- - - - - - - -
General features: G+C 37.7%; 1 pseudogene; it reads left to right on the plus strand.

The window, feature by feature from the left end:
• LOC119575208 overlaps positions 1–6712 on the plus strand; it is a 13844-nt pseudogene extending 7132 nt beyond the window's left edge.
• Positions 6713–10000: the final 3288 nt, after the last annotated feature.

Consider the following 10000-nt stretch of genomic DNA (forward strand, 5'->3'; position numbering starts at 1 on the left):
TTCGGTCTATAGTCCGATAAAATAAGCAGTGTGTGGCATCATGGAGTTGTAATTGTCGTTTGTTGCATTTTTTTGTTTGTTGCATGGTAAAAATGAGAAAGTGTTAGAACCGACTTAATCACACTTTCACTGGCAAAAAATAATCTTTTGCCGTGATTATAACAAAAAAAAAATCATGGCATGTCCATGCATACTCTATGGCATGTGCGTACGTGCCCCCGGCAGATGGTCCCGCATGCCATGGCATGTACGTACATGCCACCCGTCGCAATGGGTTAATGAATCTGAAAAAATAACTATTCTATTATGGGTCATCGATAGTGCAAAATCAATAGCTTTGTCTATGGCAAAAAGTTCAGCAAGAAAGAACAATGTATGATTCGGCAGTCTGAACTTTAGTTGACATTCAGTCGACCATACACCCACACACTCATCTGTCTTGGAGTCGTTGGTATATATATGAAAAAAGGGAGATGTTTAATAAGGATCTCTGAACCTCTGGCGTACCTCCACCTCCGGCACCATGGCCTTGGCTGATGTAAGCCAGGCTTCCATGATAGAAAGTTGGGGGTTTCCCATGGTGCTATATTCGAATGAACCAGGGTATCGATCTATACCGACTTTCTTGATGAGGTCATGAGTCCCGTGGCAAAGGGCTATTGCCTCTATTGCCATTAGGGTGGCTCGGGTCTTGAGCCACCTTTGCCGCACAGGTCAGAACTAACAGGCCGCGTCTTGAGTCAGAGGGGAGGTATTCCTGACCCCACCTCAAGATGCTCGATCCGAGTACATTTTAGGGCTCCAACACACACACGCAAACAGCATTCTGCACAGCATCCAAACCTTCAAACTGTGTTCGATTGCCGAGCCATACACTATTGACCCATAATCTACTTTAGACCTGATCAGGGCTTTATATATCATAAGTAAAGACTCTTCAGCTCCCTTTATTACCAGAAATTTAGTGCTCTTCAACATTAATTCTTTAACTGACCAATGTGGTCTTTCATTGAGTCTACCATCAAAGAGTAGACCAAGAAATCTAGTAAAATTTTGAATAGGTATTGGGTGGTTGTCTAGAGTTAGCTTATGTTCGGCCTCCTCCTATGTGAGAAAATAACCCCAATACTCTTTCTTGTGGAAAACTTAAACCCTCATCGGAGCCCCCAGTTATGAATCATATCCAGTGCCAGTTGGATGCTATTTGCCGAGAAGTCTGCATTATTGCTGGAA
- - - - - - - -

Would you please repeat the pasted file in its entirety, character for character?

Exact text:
General features: G+C 37.7%; 1 pseudogene; it reads left to right on the plus strand.

The window, feature by feature from the left end:
• LOC119575208 overlaps positions 1–6712 on the plus strand; it is a 13844-nt pseudogene extending 7132 nt beyond the window's left edge.
• Positions 6713–10000: the final 3288 nt, after the last annotated feature.

Consider the following 10000-nt stretch of genomic DNA (forward strand, 5'->3'; position numbering starts at 1 on the left):
TTCGGTCTATAGTCCGATAAAATAAGCAGTGTGTGGCATCATGGAGTTGTAATTGTCGTTTGTTGCATTTTTTTGTTTGTTGCATGGTAAAAATGAGAAAGTGTTAGAACCGACTTAATCACACTTTCACTGGCAAAAAATAATCTTTTGCCGTGATTATAACAAAAAAAAAATCATGGCATGTCCATGCATACTCTATGGCATGTGCGTACGTGCCCCCGGCAGATGGTCCCGCATGCCATGGCATGTACGTACATGCCACCCGTCGCAATGGGTTAATGAATCTGAAAAAATAACTATTCTATTATGGGTCATCGATAGTGCAAAATCAATAGCTTTGTCTATGGCAAAAAGTTCAGCAAGAAAGAACAATGTATGATTCGGCAGTCTGAACTTTAGTTGACATTCAGTCGACCATACACCCACACACTCATCTGTCTTGGAGTCGTTGGTATATATATGAAAAAAGGGAGATGTTTAATAAGGATCTCTGAACCTCTGGCGTACCTCCACCTCCGGCACCATGGCCTTGGCTGATGTAAGCCAGGCTTCCATGATAGAAAGTTGGGGGTTTCCCATGGTGCTATATTCGAATGAACCAGGGTATCGATCTATACCGACTTTCTTGATGAGGTCATGAGTCCCGTGGCAAAGGGCTATTGCCTCTATTGCCATTAGGGTGGCTCGGGTCTTGAGCCACCTTTGCCGCACAGGTCAGAACTAACAGGCCGCGTCTTGAGTCAGAGGGGAGGTATTCCTGACCCCACCTCAAGATGCTCGATCCGAGTACATTTTAGGGCTCCAACACACACACGCAAACAGCATTCTGCACAGCATCCAAACCTTCAAACTGTGTTCGATTGCCGAGCCATACACTATTGACCCATAATCTACTTTAGACCTGATCAGGGCTTTATATATCATAAGTAAAGACTCTTCAGCTCCCTTTATTACCAGAAATTTAGTGCTCTTCAACATTAATTCTTTAACTGACCAATGTGGTCTTTCATTGAGTCTACCATCAAAGAGTAGACCAAGAAATCTAGTAAAATTTTGAATAGGTATTGGGTGGTTGTCTAGAGTTAGCTTATGTTCGGCCTCCTCCTATGTGAGAAAATAACCCCAATACTCTTTCTTGTGGAAAACTTAAACCCTCATCGGAGCCCCCAGTTATGAATCATATCCAGTGCCAGTTGGATGCTATTTGCCGAGAAGTCTGCATTATTGCTGGAA